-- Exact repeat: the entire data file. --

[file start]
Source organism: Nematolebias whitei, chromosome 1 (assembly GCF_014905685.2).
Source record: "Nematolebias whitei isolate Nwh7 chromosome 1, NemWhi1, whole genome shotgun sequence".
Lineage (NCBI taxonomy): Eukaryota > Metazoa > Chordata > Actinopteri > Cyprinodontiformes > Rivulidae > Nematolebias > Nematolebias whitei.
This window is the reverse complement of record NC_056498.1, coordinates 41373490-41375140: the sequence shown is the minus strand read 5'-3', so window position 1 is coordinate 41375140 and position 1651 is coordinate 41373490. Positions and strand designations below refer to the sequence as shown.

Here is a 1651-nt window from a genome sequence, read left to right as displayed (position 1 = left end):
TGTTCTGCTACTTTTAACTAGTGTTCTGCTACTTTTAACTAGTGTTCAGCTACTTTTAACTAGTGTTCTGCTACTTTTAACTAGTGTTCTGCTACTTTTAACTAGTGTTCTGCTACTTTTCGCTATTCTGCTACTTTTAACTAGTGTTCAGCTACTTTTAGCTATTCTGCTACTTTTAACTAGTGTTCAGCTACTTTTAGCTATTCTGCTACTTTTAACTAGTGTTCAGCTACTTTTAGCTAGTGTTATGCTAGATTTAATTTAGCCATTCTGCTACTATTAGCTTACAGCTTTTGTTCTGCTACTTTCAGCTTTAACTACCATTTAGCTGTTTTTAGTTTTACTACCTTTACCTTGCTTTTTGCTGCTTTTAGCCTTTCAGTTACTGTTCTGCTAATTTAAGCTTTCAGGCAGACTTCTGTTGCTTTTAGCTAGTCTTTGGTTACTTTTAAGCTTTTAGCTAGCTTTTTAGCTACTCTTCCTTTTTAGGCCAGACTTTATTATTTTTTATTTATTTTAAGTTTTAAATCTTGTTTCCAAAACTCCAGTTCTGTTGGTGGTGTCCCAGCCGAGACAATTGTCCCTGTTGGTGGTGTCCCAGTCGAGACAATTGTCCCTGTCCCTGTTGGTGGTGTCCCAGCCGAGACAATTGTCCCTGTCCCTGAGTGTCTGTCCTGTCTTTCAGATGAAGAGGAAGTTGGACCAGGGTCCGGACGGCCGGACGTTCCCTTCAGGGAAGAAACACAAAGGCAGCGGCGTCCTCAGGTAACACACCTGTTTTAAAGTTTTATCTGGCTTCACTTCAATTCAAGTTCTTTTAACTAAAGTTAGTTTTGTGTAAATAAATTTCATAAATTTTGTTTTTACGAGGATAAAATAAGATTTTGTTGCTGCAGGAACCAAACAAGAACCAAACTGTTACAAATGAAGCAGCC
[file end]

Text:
Source organism: Nematolebias whitei, chromosome 1 (assembly GCF_014905685.2).
Source record: "Nematolebias whitei isolate Nwh7 chromosome 1, NemWhi1, whole genome shotgun sequence".
Lineage (NCBI taxonomy): Eukaryota > Metazoa > Chordata > Actinopteri > Cyprinodontiformes > Rivulidae > Nematolebias > Nematolebias whitei.
This window is the reverse complement of record NC_056498.1, coordinates 41373490-41375140: the sequence shown is the minus strand read 5'-3', so window position 1 is coordinate 41375140 and position 1651 is coordinate 41373490. Positions and strand designations below refer to the sequence as shown.

Here is a 1651-nt window from a genome sequence, read left to right as displayed (position 1 = left end):
TGTTCTGCTACTTTTAACTAGTGTTCTGCTACTTTTAACTAGTGTTCAGCTACTTTTAACTAGTGTTCTGCTACTTTTAACTAGTGTTCTGCTACTTTTAACTAGTGTTCTGCTACTTTTCGCTATTCTGCTACTTTTAACTAGTGTTCAGCTACTTTTAGCTATTCTGCTACTTTTAACTAGTGTTCAGCTACTTTTAGCTATTCTGCTACTTTTAACTAGTGTTCAGCTACTTTTAGCTAGTGTTATGCTAGATTTAATTTAGCCATTCTGCTACTATTAGCTTACAGCTTTTGTTCTGCTACTTTCAGCTTTAACTACCATTTAGCTGTTTTTAGTTTTACTACCTTTACCTTGCTTTTTGCTGCTTTTAGCCTTTCAGTTACTGTTCTGCTAATTTAAGCTTTCAGGCAGACTTCTGTTGCTTTTAGCTAGTCTTTGGTTACTTTTAAGCTTTTAGCTAGCTTTTTAGCTACTCTTCCTTTTTAGGCCAGACTTTATTATTTTTTATTTATTTTAAGTTTTAAATCTTGTTTCCAAAACTCCAGTTCTGTTGGTGGTGTCCCAGCCGAGACAATTGTCCCTGTTGGTGGTGTCCCAGTCGAGACAATTGTCCCTGTCCCTGTTGGTGGTGTCCCAGCCGAGACAATTGTCCCTGTCCCTGAGTGTCTGTCCTGTCTTTCAGATGAAGAGGAAGTTGGACCAGGGTCCGGACGGCCGGACGTTCCCTTCAGGGAAGAAACACAAAGGCAGCGGCGTCCTCAGGTAACACACCTGTTTTAAAGTTTTATCTGGCTTCACTTCAATTCAAGTTCTTTTAACTAAAGTTAGTTTTGTGTAAATAAATTTCATAAATTTTGTTTTTACGAGGATAAAATAAGATTTTGTTGCTGCAGGAACCAAACAAGAACCAAACTGTTACAAATGAAGCAGCC